Male midwives-surgeons did not enter the birthroom regularly until the late seventeenth century. More on that in another post. Until then, a new mother was surrounded by women and, occasionally. her husband. In this illustration, that would be the anxious man who looks out directly toward us, the viewers. He is clearly wondering what he got himself into!
At the first signs of labor, a fire would be started in the fireplace to keep the birth room warm. The fire would also ensure that no evil spirits could enter the space and wreak havoc on the labor. The windows would also be shut tight for that very reason.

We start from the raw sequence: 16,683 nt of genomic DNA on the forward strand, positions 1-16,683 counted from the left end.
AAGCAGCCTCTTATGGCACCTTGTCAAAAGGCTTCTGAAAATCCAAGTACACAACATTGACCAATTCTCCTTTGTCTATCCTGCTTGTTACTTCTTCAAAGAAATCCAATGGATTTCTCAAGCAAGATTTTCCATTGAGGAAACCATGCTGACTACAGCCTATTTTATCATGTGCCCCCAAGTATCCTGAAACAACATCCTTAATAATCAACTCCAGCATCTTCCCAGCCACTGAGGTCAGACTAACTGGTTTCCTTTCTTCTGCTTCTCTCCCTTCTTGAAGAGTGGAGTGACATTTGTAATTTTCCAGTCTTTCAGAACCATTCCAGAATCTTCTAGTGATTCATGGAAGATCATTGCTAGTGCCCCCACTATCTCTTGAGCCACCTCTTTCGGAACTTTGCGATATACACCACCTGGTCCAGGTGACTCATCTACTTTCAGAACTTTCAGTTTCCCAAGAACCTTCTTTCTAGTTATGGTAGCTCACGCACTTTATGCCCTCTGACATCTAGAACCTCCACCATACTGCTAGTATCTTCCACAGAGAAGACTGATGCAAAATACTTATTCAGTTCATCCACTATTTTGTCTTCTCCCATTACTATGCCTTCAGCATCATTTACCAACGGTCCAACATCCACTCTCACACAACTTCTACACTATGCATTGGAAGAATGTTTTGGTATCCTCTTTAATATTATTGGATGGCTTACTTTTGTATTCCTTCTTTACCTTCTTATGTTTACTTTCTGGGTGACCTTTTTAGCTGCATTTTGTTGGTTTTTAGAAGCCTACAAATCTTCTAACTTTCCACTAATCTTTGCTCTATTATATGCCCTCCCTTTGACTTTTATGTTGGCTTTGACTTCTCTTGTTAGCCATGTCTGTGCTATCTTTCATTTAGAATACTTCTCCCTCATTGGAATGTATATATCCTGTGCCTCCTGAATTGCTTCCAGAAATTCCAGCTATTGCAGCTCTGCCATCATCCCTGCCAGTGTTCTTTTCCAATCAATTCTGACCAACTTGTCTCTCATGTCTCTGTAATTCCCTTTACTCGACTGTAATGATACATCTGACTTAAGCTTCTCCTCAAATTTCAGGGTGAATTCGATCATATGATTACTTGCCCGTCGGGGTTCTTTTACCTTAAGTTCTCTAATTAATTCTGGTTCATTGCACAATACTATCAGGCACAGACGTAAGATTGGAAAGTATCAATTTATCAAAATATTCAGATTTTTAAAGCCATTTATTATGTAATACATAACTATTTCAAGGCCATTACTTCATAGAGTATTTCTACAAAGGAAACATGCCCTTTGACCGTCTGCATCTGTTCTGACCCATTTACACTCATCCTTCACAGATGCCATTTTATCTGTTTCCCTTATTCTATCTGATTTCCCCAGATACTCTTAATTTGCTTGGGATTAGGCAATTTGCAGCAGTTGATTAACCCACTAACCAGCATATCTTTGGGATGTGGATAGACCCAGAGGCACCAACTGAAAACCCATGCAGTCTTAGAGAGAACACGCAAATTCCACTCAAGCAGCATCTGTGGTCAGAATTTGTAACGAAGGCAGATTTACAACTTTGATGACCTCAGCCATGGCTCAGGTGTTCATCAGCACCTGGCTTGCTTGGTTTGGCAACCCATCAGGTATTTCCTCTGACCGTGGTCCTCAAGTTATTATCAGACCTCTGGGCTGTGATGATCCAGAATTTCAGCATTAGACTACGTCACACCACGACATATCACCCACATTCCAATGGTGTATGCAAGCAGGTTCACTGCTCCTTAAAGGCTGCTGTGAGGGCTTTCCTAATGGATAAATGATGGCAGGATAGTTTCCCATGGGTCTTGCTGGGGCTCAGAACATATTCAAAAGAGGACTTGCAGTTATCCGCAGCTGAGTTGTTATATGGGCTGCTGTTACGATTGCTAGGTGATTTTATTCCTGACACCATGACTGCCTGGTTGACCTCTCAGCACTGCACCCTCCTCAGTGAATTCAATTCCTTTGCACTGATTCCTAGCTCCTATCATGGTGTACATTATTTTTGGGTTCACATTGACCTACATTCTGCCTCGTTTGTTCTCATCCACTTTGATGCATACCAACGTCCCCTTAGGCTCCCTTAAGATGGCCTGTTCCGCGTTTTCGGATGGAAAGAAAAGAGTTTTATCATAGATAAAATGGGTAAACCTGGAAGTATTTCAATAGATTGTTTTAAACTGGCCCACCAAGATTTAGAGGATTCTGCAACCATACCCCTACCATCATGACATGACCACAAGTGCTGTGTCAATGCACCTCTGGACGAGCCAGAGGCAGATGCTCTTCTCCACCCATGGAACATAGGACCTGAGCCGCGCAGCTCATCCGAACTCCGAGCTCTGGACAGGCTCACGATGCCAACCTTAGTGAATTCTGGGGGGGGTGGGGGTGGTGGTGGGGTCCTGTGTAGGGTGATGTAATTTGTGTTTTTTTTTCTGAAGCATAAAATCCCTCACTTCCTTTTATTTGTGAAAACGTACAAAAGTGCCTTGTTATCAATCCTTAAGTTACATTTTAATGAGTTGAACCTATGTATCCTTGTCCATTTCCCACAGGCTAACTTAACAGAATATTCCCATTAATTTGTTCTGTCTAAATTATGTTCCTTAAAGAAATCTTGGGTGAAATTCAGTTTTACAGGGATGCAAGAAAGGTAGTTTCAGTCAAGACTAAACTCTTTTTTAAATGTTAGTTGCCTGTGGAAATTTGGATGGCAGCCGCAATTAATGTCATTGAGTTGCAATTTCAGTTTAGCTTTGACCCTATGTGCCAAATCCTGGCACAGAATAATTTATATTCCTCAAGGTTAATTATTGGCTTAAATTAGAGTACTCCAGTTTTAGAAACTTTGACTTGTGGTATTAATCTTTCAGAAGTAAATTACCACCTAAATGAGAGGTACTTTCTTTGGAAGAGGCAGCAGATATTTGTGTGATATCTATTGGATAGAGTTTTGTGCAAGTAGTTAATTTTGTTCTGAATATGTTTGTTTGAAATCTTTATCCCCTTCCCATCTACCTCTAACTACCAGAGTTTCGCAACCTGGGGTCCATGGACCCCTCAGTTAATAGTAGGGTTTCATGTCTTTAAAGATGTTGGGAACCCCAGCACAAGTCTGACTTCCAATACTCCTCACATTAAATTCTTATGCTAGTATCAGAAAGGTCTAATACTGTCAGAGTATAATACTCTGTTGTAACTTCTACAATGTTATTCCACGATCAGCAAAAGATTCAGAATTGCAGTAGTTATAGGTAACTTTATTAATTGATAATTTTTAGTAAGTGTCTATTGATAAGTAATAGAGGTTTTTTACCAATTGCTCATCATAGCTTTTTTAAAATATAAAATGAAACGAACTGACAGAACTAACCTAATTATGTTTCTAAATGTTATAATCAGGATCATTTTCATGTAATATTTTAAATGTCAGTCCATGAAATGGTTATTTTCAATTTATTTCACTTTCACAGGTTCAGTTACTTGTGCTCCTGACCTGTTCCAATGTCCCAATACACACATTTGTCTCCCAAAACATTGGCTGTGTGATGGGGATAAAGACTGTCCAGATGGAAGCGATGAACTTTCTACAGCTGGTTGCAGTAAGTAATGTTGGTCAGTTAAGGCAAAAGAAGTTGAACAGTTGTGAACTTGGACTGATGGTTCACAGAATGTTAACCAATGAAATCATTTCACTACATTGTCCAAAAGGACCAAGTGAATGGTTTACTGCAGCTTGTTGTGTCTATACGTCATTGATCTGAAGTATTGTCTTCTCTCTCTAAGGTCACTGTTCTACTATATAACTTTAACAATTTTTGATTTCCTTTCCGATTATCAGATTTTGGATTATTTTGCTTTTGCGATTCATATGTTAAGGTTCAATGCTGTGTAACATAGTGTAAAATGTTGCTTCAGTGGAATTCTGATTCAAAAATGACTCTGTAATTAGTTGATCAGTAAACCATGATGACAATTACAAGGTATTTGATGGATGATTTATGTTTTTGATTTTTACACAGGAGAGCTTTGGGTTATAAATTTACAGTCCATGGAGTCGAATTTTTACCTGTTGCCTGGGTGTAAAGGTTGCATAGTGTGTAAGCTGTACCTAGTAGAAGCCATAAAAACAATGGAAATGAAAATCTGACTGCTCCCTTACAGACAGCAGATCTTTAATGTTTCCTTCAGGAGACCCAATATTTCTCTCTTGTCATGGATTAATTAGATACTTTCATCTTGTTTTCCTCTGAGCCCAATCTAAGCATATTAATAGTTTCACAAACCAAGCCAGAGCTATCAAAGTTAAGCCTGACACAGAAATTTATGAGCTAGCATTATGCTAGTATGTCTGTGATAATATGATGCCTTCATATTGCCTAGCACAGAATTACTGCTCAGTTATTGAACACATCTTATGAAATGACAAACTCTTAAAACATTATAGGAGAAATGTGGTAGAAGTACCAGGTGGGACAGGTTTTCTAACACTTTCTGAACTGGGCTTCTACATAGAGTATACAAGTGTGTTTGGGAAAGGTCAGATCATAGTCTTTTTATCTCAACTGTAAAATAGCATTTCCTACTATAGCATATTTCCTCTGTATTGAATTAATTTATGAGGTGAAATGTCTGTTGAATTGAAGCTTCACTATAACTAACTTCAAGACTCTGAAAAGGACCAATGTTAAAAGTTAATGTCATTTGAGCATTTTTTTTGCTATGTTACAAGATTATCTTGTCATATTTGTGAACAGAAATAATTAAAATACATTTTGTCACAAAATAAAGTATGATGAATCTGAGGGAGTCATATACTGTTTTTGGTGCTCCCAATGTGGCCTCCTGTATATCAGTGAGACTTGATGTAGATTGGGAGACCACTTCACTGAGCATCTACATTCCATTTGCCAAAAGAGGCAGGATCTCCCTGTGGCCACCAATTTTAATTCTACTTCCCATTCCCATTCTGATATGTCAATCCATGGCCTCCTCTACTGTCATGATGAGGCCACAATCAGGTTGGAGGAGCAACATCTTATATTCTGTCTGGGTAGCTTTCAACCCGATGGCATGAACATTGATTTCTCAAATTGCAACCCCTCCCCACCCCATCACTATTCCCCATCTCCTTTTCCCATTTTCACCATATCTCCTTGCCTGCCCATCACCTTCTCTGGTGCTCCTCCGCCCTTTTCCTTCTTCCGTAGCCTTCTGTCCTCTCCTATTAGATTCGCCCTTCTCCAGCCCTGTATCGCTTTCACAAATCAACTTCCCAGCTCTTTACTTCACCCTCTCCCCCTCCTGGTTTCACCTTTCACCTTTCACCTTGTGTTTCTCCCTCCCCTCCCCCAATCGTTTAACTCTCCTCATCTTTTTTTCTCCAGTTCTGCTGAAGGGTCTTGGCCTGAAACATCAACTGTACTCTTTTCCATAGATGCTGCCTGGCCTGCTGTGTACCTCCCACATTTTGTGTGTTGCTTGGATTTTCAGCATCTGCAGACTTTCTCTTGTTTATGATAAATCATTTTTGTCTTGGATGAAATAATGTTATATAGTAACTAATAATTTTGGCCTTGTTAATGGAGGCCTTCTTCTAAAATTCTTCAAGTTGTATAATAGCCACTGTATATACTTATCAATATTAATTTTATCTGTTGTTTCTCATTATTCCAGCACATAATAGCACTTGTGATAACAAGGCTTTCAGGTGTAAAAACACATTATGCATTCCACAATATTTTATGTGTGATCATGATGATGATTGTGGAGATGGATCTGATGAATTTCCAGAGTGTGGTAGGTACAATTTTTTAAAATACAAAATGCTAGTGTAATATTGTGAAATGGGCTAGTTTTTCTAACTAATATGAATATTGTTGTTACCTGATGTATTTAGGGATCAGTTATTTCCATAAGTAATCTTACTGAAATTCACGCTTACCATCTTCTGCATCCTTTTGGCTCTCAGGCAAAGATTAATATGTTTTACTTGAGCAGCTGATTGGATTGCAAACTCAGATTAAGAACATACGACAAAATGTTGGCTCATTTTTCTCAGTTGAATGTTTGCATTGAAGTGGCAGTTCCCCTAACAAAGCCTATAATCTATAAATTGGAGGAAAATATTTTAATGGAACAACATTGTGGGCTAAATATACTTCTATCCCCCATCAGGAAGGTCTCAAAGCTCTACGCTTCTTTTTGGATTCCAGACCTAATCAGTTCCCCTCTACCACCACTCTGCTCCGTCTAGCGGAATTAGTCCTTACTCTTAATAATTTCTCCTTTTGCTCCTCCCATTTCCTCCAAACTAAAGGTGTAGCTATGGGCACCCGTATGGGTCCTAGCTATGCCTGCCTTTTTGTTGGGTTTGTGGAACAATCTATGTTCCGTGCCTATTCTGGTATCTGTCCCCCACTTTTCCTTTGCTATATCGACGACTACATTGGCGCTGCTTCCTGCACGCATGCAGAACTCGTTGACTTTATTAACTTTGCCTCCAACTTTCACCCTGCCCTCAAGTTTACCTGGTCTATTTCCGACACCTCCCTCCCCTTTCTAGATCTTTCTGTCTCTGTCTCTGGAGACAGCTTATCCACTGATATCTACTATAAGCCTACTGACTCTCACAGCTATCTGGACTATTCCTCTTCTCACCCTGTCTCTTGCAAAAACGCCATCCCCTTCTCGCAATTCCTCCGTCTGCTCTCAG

The midwife carried just a few tools and supplies: butter, scissors, needle, and thread. The butter would be used to grease the wheels, so to speak, as the child emerged. The remaining items were for cutting and tying off the umbilical cord.
Speaking of umbilical cords…the talent of the midwife in this area was crucial for the future fertility of the family. For a girl, it was important to tight the cord off very closely to the baby’s body. This would ensure that the girl’s womb–as an adult–would hold tight to her fetus and allow her to take a pregnancy to term. And for boys, a good amount of cord should be left to dangle. Yes, you guessed it, so that his “yard” would also be nice and long. In the past as is now, size matters, I suppose.